President Trump intends to nominate his own personal physician, Admiral Ronny L. Jackson M.D.to replace Shulkin. Former Bay State U.S. Sen. and current U.S. Ambassador to New Zealand and Samoa Scott Brown was said to be among those considered for the post.
In a statement, Trump praised Jackson as "highly trained and qualified".
Ned Price, a National Security Council spokesman under President Barack Obama who was served by Jackson, described the doctor as "the guy you always want to be around" because he's affable and amusing.
It was former President Barack Obama who selected Jackson to fill the position of physician to the president.
Trump announced Shulkin's resignation and Jackson's nomination on Twitter. He lacks the management and government experience typical of traditional cabinet secretaries, and he's taking over the second-largest federal agency-one that's been chronically mismanaged and would pose a challenge even for an experienced manager.
Shulkin specifically called out those within the agency pushing to privatize veterans' healthcare - a move he has continuously spoken out against to Congress.
Shulkin had continued to insist he had the full confidence of the White House amid continuing investigations over his travel and leadership of the department.
Shulkin also contended that his recent ethics controversies, including a report from the department's inspector general that found "serious derelictions" by him and senior officials while in Europe previous year, were exaggerated and "just being used in a political context to try to make sure that I wasn't as effective as a leader moving forward".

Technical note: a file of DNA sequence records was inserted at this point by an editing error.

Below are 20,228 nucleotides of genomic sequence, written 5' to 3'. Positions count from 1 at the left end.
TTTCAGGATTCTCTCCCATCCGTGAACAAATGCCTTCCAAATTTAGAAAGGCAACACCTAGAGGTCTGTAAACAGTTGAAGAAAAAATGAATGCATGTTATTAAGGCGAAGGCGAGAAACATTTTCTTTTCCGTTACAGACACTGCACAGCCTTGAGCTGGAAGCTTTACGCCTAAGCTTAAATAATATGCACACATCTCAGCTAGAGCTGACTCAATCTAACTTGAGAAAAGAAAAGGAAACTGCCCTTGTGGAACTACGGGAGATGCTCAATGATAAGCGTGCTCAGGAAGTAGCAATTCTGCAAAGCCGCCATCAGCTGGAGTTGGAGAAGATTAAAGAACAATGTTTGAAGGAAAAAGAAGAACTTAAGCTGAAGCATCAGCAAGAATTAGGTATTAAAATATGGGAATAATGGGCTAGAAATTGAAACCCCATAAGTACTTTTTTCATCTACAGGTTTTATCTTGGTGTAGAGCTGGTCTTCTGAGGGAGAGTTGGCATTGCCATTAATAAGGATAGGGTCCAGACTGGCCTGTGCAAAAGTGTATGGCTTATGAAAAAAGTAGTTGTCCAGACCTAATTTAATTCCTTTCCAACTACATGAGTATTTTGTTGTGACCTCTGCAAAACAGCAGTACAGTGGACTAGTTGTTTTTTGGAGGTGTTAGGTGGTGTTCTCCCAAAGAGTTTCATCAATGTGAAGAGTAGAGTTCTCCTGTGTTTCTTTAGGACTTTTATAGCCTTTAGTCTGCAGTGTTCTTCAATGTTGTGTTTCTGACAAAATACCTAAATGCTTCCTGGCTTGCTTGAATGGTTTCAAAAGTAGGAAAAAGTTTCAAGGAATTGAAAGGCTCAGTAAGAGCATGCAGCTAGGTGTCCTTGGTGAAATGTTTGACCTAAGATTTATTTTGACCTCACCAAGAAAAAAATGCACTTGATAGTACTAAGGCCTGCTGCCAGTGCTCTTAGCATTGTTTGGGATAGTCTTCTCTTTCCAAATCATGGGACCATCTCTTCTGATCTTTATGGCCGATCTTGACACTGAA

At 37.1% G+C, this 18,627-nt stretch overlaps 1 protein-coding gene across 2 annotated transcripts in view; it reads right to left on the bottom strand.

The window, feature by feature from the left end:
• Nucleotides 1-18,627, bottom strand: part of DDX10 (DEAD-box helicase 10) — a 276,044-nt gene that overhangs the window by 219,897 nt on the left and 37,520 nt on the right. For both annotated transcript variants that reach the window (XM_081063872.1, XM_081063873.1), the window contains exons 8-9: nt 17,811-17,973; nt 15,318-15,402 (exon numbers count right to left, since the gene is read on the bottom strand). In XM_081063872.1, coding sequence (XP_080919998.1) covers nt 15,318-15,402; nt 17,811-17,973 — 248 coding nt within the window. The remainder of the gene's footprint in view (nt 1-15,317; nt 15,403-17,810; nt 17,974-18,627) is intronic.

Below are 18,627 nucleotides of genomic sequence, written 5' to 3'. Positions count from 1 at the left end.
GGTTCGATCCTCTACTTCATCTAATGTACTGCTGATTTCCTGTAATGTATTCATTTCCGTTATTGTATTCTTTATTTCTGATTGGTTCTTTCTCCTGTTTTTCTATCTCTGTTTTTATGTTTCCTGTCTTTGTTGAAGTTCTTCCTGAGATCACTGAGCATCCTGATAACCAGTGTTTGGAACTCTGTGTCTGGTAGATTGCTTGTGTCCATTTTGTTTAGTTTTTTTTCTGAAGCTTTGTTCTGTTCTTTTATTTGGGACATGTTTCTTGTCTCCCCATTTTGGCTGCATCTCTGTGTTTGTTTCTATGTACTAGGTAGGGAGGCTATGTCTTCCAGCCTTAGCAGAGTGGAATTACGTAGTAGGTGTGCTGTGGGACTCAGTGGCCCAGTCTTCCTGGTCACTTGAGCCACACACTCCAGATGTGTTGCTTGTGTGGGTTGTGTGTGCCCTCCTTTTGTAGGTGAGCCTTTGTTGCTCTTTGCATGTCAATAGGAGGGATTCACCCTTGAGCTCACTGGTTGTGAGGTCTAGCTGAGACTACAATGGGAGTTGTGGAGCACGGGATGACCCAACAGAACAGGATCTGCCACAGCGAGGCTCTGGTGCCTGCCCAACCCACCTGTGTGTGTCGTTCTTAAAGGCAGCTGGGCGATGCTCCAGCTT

Shulkin, a holdout from the Obama administration and competent Cabinet secretary who Trump had extolled openly and often during his first year as president, saw his support within the administration deteriorate in recent months. Shulkin also blamed internal drama at the agency on a half-dozen or so political appointees who were rebelling against him and Bowman, insisting he had White House backing to fire them.
He said the VA has become "entangled in a brutal power struggle" over the health care options for 9 million veterans. He cited major achievements, including a new G.I. Bill, reducing wait times, processing more disability claims, improved mental health services, and a 24 percent increase in trust with the VA's services among veterans compared to four years ago.
The ouster of Shulkin comes as the VA is finalizing its negotiations with Cerner to award the vendor a $10 billion EHR modernization contract-effectively leaving the acquisition in limbo.
In a tweet Wednesday, the president said Robert Wilkie of the Defense Department will be the acting secretary until Jackson is confirmed.
But a major veterans' organization anxious about whether Jackson had the experience to run the huge department.
Currently, more than 30 percent of VA appointments are made in the private sector.